I was comparing taxable income for the landlord of $1200 - $1000 (gets deduction) versus taxable income of $1200 (no deduction).    0.4 * ($1200 - $1000 - $1200) = -$400.

(Edited by Merlin Jetton on 9/11, 12:55pm)




Post 26

Thursday, September 11, 2008 - 1:06pmSanction this postReply
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Merlin, the problem with your logic is that you are looking at a second taxable transaction that only exists in the renterís case.

 

In the home owners case there is one taxable transaction: the personal salary from one's job.

 

In the renters case there are two taxable transactions: the personal salary of the renter and the profit of the capitalist/landlord from renting.

 

Youíre noting that the landlord isnít being taxed for interest because it is a cost. Quite correct! If he was taxed on gross profit (rent Ė cash costs) and not net profit (rent Ė cash costs Ė interest costs) he would be paying higher taxes.

 

However, for the owner-occupied cases there is no second transaction and thus no taxes at all!

 

The renter situation has double taxation by the very fact that there are two transations. There are taxes at salary time for the renter and taxes at income time for the owner. If there were no deduction for costs for the landlord the government would get $400 from the renter and another $400 from the landlord. Double taxation! In the owner's case the government gets neither.

 

In the end the bottom line is that the government gets $400 more when the property is owned by a capitalist and rented (assume no profit for now) then when it is owner-occupied by a person who gets an interest-rate deduction. That $400 is money the government gets at someone elseís expense: the renter.  

 

 




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Post 27

Thursday, September 11, 2008 - 2:12pmSanction this postReply
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Strictly speaking, transaction taxes are not at the expense of the buyer or the seller, but at the expense of the market. When you have to raise the rent to cover a tax you diminish the desirability to renters and have greater vacancies to absorb. If you can't raise the rental rate enough because of the already high vacancy rates (competition) then you have to accept a lower rate of return (lots of properties are currently rented out at negative return rates). If raising the rate has no effect on your ability to rent, then you were giving away money you could have had before and just didn't know it.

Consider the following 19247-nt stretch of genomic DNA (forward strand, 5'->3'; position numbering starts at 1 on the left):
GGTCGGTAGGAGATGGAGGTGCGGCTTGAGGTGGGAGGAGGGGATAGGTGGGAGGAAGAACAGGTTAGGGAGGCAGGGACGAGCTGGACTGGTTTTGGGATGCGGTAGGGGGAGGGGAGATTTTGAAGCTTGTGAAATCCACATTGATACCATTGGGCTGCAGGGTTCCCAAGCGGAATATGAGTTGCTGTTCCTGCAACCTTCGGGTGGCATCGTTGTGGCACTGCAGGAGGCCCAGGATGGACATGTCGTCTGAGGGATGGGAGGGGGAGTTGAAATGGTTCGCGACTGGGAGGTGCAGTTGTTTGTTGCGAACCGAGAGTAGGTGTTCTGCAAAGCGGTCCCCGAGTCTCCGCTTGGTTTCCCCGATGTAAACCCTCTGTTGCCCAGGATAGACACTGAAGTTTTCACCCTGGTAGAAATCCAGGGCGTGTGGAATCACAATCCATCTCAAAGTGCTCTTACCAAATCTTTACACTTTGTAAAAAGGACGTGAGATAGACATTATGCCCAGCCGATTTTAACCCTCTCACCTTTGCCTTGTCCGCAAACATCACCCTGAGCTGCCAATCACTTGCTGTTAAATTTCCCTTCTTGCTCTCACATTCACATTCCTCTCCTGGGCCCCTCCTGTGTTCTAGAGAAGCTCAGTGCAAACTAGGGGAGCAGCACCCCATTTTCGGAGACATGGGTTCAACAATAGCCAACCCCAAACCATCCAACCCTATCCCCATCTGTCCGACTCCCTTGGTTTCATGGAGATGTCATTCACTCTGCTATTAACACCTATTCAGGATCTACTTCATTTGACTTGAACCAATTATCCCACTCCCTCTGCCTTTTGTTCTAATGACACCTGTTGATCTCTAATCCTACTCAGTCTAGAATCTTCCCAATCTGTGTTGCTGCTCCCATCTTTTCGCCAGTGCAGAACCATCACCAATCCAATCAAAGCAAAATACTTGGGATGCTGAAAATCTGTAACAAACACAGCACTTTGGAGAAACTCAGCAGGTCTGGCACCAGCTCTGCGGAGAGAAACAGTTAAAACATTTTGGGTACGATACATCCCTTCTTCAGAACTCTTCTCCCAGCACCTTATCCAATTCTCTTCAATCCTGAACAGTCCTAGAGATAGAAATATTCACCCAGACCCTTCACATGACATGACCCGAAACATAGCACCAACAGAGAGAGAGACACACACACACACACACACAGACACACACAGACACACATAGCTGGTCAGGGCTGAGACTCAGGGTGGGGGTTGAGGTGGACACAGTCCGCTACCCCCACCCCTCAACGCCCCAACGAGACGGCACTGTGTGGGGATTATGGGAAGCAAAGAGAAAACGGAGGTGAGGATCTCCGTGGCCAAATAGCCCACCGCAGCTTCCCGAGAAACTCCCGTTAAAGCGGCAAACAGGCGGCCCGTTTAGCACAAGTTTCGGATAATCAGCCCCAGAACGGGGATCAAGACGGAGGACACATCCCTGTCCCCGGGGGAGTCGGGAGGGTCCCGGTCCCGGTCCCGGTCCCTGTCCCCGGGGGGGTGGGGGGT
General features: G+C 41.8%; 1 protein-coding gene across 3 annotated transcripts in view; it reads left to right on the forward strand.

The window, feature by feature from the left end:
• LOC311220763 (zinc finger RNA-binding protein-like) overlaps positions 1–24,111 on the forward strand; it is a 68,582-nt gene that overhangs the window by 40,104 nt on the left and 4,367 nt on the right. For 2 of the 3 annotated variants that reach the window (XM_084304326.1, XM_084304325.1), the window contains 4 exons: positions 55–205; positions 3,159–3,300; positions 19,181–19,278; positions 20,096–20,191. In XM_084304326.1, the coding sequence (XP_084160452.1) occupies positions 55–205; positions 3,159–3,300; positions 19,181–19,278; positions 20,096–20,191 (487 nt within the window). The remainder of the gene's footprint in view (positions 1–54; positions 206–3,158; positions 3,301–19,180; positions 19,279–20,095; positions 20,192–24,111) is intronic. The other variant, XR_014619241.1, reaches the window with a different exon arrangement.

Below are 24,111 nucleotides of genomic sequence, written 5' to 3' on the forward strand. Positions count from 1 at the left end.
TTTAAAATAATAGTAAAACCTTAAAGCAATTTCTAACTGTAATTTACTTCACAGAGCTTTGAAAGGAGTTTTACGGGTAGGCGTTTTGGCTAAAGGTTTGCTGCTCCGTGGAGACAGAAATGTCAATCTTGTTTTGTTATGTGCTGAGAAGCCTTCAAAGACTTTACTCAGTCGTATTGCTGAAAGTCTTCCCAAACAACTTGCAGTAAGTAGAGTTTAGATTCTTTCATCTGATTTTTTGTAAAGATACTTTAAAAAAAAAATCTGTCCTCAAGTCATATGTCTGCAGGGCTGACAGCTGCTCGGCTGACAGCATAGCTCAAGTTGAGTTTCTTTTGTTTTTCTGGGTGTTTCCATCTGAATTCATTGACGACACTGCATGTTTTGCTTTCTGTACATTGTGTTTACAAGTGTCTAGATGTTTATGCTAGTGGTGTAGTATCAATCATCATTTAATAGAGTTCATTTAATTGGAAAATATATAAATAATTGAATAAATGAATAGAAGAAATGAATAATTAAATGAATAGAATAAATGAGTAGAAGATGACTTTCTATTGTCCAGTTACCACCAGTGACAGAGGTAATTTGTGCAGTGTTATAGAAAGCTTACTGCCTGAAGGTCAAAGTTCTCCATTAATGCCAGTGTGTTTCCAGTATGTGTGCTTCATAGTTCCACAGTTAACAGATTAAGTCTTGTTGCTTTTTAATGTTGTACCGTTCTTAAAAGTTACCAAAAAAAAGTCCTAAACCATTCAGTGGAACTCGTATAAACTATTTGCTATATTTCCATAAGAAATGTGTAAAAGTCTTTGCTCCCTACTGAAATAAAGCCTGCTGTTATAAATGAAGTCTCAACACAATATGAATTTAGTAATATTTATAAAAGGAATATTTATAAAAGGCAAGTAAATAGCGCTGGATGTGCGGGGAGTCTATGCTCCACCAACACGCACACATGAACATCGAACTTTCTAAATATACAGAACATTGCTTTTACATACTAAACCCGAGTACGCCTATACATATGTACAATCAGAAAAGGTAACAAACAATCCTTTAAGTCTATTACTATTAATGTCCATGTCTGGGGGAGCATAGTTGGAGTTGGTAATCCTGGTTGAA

Post 28

Thursday, September 11, 2008 - 2:45pmSanction this postReply
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Jason, I'm not sure I get what you are saying, but it seems to be like the following.

Owner-resident:  $3000 income, $1200 mortgage payment, $1000 interest
   tax = .4*($3000 - $1000) = $800
Renter-resident:  $3000 income, $1200 rent
   tax = .4*($3000 - $0) = $1200

Just comparing these two calculations, I don't disagree that the government gets $400 more in taxes in the renter case.

On the other hand, the renter-occupied case requires a landlord -- whom I say should not be ignored -- and the owner-occupied case does not. When the landlord is recognized, the government is getting $400 less, since the landlord gets a tax deduction for interest, resulting in a tax of $800 in both cases.

The favoritism of owner-resident could be removed by ceasing the owner-resident's interest deduction. But that is not what the author of Justice for Renters advocates, to wit: "Renters should be given an equivalent deduction to match the average interest deduction of the home owner." The implication of that advocacy is, like I said earlier, a double deduction that the IRS will be against.

Your bottom line is that the government gets $400 more in the renter-resident case (ignoring the landlord) than the owner-resident case. Another way of saying the equivalent thing is that the government gets $400 less in the owner-resident case. I prefer to say it that way, and it's the result of allowing the owner-resident a tax deduction.




Post 29

Thursday, September 11, 2008 - 7:22pmSanction this postReply
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Iím glad we agree that the government gets $400 more in the renterís case. And from your calculation above the owner has $400 more of disposable income. Correct?

 

Now you say: The favoritism of owner-resident could be removed by ceasing the owner-resident's interest deduction.

 

Yes, of course. But the fellow on the website clearly respects the rights of the owner to keep his income. Heís just asking for parity for renters: the right to keep the same amount of disposable income. I gather you would rather raise the rates on the owner-occupied individual while the website in question and I in particular would rather lower the taxes on the renter.

 

Do we understand each other now?




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Post 30

Friday, September 12, 2008 - 2:47amSanction this postReply
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Jason Pappas wrote:
Iím glad we agree that the government gets $400 more in the renterís case.
Yes, ignoring the landlord.
And from your calculation above the owner has $400 more of disposable income. Correct?
Yes.